Lea is a sophomore at Wheaton College, with a focus on becoming a middle school teacher. She is loves spending time with the horses, her friends and her big brothers. She also loves to act, and enjoyed playing the lead character in her 6th grade musical and has been part of the musical productions in high school Her high school choir headed to Carnegie Hall for a performance of Beethoven's Mass conducted by John Rutter in the winter of 2010. Her summer work has been with the Migrant Childrens' Head Start program and she hopes to become a Spanish teacher.
Each child and their unique passions have brought such immeasurable joy to Dan and me.
Both our fathers have passed away--mine from a long battle with lymphoma in his early 70's, and Dan's from heart problems and a stroke in his mid-80's. My mother lived in Lynden for 12 years before passing away at age 88 in 2008, and Dan's mother died in 2012 after several years of failing health. We were blessed to have had both our mothers so close by, and our children are blessed to have known their grandmothers so well.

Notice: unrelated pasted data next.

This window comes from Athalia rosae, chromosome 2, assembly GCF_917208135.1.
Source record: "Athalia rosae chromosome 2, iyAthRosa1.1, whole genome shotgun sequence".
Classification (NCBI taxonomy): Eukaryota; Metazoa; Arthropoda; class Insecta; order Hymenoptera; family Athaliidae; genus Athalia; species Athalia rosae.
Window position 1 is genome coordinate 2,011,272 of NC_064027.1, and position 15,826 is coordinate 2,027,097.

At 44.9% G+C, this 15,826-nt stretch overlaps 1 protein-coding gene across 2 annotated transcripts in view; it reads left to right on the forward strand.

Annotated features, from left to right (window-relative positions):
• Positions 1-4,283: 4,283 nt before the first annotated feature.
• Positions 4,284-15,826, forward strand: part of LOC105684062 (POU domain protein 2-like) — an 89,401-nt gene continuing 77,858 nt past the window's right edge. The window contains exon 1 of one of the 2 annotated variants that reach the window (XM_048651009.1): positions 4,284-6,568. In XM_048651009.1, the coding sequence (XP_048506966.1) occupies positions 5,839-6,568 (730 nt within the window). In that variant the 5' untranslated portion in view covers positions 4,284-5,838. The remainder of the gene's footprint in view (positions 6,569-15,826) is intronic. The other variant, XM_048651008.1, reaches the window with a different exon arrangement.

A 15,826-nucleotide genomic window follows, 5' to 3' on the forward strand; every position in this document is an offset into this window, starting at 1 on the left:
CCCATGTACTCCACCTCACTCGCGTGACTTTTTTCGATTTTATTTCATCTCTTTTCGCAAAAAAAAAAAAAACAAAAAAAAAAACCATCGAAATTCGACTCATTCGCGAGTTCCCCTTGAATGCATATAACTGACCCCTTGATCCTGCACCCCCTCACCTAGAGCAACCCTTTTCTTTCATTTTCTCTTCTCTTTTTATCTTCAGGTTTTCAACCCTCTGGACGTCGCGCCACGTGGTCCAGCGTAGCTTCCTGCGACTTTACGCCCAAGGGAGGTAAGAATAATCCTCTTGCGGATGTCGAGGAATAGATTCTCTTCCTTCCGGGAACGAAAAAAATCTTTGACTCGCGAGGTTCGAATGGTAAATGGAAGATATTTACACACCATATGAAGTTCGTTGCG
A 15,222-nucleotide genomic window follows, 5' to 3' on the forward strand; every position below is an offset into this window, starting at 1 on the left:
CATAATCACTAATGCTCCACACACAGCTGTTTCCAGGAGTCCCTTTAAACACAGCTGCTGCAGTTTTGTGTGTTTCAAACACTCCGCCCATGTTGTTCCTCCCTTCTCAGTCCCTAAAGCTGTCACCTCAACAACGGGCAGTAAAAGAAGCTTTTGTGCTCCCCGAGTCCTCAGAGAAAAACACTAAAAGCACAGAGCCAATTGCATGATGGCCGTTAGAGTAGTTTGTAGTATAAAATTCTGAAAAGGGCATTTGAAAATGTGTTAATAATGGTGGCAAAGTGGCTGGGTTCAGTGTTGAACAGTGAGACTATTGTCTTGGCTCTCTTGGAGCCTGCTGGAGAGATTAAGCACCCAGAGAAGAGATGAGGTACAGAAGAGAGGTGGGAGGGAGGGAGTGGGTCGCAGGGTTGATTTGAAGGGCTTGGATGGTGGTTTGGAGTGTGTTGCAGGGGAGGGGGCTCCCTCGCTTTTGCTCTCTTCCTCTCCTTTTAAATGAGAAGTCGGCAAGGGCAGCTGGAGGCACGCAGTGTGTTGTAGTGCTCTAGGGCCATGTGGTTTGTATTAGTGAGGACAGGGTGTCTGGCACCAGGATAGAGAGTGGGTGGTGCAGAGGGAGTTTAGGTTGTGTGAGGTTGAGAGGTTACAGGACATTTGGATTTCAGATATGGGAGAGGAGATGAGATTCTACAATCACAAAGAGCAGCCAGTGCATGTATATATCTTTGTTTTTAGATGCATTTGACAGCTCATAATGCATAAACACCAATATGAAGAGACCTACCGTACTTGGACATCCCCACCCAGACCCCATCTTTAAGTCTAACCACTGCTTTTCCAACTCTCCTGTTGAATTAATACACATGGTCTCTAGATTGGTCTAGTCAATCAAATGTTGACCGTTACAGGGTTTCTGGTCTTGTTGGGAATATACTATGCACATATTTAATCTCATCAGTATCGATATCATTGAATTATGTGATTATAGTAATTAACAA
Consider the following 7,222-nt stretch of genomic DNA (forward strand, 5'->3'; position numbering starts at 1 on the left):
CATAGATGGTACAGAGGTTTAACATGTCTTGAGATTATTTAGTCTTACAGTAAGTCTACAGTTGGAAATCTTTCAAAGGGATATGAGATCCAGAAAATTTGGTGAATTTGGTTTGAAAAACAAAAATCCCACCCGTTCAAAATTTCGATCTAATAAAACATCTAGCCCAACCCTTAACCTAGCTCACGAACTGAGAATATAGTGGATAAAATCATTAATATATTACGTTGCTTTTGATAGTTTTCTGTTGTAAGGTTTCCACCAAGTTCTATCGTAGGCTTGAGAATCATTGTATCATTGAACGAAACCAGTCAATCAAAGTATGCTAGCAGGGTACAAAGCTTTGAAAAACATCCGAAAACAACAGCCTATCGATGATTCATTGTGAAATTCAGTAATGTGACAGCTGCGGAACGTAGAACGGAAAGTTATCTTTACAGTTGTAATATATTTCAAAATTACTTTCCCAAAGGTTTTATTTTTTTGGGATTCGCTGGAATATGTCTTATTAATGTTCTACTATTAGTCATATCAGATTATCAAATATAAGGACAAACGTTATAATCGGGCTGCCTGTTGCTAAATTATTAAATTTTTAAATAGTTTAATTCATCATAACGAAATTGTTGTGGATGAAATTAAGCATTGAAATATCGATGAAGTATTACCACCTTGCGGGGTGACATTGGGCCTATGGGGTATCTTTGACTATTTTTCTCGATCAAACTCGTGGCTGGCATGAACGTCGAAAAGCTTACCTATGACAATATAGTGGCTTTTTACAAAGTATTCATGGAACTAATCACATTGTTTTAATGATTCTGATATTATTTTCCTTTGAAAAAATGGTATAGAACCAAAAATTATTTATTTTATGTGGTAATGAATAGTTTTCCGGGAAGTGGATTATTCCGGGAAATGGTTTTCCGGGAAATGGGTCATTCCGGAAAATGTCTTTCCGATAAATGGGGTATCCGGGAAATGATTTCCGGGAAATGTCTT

1994--at the Fair with our filly Trillium--- 1999 with Lea
I am continuing to play piano--inspired by the need to be ready to play every 3 weeks in rotation at our small Presbyterian church, Wiser Lake Chapel, and have been crazy enough to organize the children's Christmas program for most of the last ten years. We also host an annual Easter sunrise service on the hill on our farm--a long standing tradition in our neighborhood with as many as 90 people attending, and always finish off the service with hot chocolate and cinnamon rolls in the barn. Our children attend Christian school in Lynden where I've served on the School Board, and our church life is vital to each of us.